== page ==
Turner15_TheForum,ForRogers'sItaly1826-7

The Forum, for Rogers’s Italy 1826-7

Turner16a_Venice:SanGiorgioMaggiore-EarlyMorning1819

Venice: San Giorgio Maggiore – Early Morning 1819

Turner16b_Blurb:Venice:SanGiorgioMaggiore-EarlyMorning1819

Turner17_Marly-Sur-Seine:ColorBeginning1829-30

Marly-Sur-Seine: Color Beginning 1829-30

Turner18_AWreck,PossibleRelatedTo

A Wreck, Possibly Related to “Longships Lighthouse, Land’s End” 1834

Turner19_BamburghCastle,Northumberland1837

Bamburgh Castle, Northumberland 1837

Turner20_(Whitehaven),Cumbria1835-6

(Whitehaven), Cumbria 1835-6

Turner21a_CoastalTerrain1830-45

Coastal Terrain 1830-45

Turner21b_Blurb:CoastalTerrain1830-45

Turner22_SeaAndSky1845

Sea and Sky 1845

Turner23_Venice:LookingAcrossTheLagoonAtSunset1840

Venice: Looking Across the Lagoon at Sunset 1840

Turner24_Venice:AnImaginaryViewOfTheArsenale1840

Venice: An Imaginary View of the Arsenale 1840

Turner25_SeaAndSky1835

Sea and Sky 1835

Turner26_BrightonShoreLookingWest1824

Brighton Shore, Looking West 1824

Turner27a_AHarpoonedWhale1845

A Harpooned Whale 1845

Turner27b_Blurb:AHarpoonedWhale1845

Turner28_Beach,(EnglishCoast)1835

Beach, (English Coast) 1835

Turner29_(FlintCastle)1834

(Flint Castle) 1834

Turner30a_SketchbookAndLoosePapers1

Sketchbook and Loose Papers

Turner30b_SketchbookAndLoosePapers2Turner30c_SketchbookAndLoosePapers3

Turner30d_SketchbookAndLoosePapers4

Admission is to the entire Mystic Seaport Museum… its village, exhibitions, shipyard and vessels.

Turner32_MysticSeaportMuseum01

Turner33_MysticSeaportMuseum02

Turner34_MysticSeaportMuseum03

And if you stay overnight and are as fortunate as we were to have a brisk sunny day you might just want to find a spot to walk the shore and enjoy the scenery.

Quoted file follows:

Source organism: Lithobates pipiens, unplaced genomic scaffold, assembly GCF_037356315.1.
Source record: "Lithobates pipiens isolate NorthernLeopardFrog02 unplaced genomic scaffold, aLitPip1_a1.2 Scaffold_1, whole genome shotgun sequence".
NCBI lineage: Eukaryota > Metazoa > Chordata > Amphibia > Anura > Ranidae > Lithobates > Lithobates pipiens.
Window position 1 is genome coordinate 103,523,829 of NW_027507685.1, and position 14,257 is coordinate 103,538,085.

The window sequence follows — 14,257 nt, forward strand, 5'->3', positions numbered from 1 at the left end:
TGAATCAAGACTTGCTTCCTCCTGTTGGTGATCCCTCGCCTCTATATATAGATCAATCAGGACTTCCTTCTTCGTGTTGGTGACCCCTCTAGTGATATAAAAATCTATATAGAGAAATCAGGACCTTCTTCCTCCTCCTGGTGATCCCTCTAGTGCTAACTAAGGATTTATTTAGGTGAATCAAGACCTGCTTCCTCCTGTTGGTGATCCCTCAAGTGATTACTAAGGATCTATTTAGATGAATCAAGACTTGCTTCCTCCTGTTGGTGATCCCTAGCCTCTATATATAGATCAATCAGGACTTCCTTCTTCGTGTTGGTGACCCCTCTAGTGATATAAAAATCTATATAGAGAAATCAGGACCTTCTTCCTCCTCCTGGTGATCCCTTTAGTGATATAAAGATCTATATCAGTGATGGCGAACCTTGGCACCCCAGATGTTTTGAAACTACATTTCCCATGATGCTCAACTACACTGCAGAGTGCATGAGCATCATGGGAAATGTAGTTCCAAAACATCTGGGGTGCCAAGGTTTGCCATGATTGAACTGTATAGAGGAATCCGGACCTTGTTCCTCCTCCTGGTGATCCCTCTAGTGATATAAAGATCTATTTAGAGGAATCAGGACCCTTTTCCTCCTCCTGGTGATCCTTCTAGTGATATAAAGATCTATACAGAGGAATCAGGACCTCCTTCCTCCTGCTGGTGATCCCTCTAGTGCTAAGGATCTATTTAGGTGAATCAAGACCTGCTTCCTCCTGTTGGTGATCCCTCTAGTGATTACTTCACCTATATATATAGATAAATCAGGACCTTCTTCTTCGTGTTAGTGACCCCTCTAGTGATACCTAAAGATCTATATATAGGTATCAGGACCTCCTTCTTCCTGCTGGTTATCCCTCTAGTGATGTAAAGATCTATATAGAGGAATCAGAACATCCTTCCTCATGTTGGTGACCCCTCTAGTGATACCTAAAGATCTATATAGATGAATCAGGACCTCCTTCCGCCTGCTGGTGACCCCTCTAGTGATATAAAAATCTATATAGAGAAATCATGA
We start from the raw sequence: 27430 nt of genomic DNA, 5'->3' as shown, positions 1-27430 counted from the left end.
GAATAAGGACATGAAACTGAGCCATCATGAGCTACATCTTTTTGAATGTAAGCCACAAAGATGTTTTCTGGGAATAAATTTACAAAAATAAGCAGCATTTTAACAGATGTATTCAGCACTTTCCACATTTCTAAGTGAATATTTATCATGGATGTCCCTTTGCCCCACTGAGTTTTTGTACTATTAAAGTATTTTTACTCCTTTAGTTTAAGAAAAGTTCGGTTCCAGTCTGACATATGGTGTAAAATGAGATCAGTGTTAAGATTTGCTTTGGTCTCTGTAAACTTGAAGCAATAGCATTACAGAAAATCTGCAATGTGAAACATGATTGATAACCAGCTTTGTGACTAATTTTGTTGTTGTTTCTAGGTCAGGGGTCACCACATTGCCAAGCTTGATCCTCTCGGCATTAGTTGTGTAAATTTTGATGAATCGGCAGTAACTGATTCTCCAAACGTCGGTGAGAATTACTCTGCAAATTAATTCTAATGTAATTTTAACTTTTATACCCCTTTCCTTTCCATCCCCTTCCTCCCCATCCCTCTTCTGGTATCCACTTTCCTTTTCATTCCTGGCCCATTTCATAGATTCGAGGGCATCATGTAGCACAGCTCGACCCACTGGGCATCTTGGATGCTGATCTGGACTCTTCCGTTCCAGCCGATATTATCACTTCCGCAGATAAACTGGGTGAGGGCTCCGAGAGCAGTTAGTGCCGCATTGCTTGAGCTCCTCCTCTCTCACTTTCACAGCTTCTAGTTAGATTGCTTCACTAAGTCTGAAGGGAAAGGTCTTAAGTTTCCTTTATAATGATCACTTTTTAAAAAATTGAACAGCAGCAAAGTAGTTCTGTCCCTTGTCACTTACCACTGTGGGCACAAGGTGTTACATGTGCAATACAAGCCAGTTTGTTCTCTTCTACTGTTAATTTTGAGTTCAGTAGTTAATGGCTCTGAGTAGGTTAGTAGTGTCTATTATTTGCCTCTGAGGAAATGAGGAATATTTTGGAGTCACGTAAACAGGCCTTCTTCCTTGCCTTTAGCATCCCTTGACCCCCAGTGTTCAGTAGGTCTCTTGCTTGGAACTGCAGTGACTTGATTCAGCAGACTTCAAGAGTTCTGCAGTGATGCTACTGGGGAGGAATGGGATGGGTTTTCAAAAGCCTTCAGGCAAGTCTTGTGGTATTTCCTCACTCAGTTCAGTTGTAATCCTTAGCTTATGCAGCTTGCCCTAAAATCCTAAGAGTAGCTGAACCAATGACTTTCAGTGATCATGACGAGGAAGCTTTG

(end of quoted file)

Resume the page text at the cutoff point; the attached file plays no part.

Turner35_BluffPointCoastalReserve01

Turner36_BluffPointCoastalReserve02

The Turner Watercolor Exhibit continues at the Mystic Seaport Museum until Sunday, 23 February, 2020. 

#jmwturner,  #mysticseaportmuseum

 

To The Sea and Mr. Turner

I’ve just returned from a short overnight excursion to Mystic, CT, specifically the Mystic Seaport Museum, to see the JMW Turner watercolor exhibit.

I’m still processing all that I experienced and I have many many observations and photos to share but they’ll have to wait. Instead I’m going to share a few pages of my sketchbook to show you how much more my books contain than a few quotes, drawings and splashes of color.

I keep brochures and even full sized maps that I sew into the book as extra pages. All sorts of things too valuable to toss or to lose on my messy desk in a failed attempt to keep them safe.

All this and a drawing too!

2019 Hopkinton State Fair – Part 6

Auuuugh! No Tunbridge World’s Fair for me today. Instead I’m home dealing with a leaking kitchen faucet and sink!  Looking on the bright side, I’ll have more time to write this wrap up and I figure I can always sketch my kitchen instead.